Defense counsel will have two purposes for taking your deposition. The first is to obtain the information you will provide on your own behalf at trial, so that counsel is not surprised by anything and can adequately advise the insurer what you will say. Remember that the vast majority of cases are settled before trial, so it is in your interest to answer accurately and completely all questions to the extent that your answers will aid in the settlement negotiations later. The second purpose is to obtain any information that might be used to impeach you in the event that the case goes to trial. Therefore, you should not say anything inconsistent with what is in the medical records, prior statements, or other utterings. You must assume that competent defense counsel has or will obtain before trial your complete criminal arrest and conviction record, credit record, accident claims record, history of motor vehicle accidents, history of worker's compensation claims, medical history, hospital record, life, disability and health insurance applications, civil court record, and any other information obtainable through public or private sources subject to subpoena. Anything you’ve ever said can and will be used against you.
Counsel will cover at least the following topics in some detail:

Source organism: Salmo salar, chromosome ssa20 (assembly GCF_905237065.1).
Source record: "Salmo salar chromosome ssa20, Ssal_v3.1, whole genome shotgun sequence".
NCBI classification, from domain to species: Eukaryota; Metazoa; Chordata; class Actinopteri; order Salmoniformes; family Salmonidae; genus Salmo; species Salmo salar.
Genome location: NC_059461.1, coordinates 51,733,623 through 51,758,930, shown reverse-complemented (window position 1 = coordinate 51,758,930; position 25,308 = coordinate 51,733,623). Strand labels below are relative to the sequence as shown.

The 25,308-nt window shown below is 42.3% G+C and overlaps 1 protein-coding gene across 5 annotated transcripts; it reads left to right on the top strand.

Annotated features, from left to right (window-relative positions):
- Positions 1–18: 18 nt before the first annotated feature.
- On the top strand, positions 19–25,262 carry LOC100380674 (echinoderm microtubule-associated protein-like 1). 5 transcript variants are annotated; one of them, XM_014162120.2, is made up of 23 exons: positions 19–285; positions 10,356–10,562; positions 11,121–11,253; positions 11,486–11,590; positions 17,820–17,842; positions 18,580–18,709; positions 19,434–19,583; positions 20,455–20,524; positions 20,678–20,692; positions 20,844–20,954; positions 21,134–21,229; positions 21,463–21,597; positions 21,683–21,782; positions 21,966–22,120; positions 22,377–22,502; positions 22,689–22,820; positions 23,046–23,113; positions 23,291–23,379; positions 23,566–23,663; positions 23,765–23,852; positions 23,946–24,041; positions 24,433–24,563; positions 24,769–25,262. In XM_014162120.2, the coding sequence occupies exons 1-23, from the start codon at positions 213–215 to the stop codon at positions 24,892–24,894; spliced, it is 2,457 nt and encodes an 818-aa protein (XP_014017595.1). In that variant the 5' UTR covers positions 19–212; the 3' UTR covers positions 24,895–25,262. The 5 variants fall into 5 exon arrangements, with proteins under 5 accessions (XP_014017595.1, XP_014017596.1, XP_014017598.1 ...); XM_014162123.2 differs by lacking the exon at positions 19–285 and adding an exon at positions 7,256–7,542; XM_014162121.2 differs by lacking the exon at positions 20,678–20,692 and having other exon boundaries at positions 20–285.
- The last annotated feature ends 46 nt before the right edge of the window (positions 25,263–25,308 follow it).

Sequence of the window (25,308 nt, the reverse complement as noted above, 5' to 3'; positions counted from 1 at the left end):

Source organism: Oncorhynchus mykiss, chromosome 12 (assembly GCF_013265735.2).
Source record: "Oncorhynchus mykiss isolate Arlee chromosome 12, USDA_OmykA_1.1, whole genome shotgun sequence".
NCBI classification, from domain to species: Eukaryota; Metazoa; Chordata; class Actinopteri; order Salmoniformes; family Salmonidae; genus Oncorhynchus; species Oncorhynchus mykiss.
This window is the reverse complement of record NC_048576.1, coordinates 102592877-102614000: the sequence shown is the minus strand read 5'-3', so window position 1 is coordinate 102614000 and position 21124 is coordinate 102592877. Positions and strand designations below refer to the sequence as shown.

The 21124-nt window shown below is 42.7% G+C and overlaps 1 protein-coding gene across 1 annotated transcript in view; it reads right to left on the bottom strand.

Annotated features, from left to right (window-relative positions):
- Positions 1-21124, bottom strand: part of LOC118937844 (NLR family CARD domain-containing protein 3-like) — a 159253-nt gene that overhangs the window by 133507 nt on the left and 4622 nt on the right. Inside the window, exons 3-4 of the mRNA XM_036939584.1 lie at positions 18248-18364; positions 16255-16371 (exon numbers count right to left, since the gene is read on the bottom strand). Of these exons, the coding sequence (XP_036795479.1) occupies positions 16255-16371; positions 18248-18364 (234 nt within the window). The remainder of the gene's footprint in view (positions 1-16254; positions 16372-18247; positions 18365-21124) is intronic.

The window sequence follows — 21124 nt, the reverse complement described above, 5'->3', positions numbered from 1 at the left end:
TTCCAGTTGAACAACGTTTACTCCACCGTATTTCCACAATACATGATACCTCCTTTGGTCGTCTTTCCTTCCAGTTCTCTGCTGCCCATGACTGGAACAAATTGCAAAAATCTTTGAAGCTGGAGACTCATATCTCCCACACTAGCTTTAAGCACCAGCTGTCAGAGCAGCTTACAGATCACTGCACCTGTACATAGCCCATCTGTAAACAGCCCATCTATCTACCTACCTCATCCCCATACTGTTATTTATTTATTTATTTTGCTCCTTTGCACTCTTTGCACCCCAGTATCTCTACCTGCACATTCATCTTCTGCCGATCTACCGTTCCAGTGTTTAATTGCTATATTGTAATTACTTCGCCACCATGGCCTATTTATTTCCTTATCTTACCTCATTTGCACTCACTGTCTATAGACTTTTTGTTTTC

Physical exertion category of work prior to accident(sedentary, light, medium, heavy or very heavy);
Skilled or unskilled work history;
Transferable skills learned;
Earnings history, with tax returns;
Prior health and medical history;
Prior social and recreational facts;
Events on day of accident, in great detail;
Conversations with adverse party and witnesses on the scene;
Your role and responsibility for the accident or event, to show contributory negligence;
Chronological medical history subsequent to day of accident, with treatment by each physician;
Timetable for acute and chronic stages of your injury;
Prior and subsequent accidents with injuries, if any, of any type (fall down, vehicle, workers compensation, etc.);
Your view of the nature and extent of disability and impairment of each area of the body that was involved;
Activities affected, including activities of daily living and recreational activities;
Temporary restrictions imposed by doctors;
Functional capacity evaluations - permanent restrictions imposed by doctors;
Physical exertion category of post-accident work you are capable of doing with restrictions;
Transferability of skills from work done prior to injury;
Time lost from work, with specific dates;
Work history after accident;
Earnings history after accident, with tax returns;
How injuries have affected ability to do basic work activities;
How injuries have affected earning capacity;
Future loss of earning capacity;
Bills incurred and future treatment expected.
You should take another look at your medical records. You should have copies already. You should also take another look at any statement or answers to interrogatories you may have given.
A typical defense attorney trick is to ask what hurt on a particular doctor visit, such as at the emergency room, and how you would rate the pain on a scale of 1 - 10. Counsel will have the chart on the table. If you say at the deposition that your injury was killing you, and was a 9, but the records say you rated it a 4 on the date of the accident, counsel will know you are exaggerating and will have some grounds for impeachment.
Go over all these points with your attorney well in advance of the deposition so you are prepared for what lies ahead.
PittsLaw | James A. Pitts | Gregory A. Pitts | Wisconsin Civil Trial Lawyers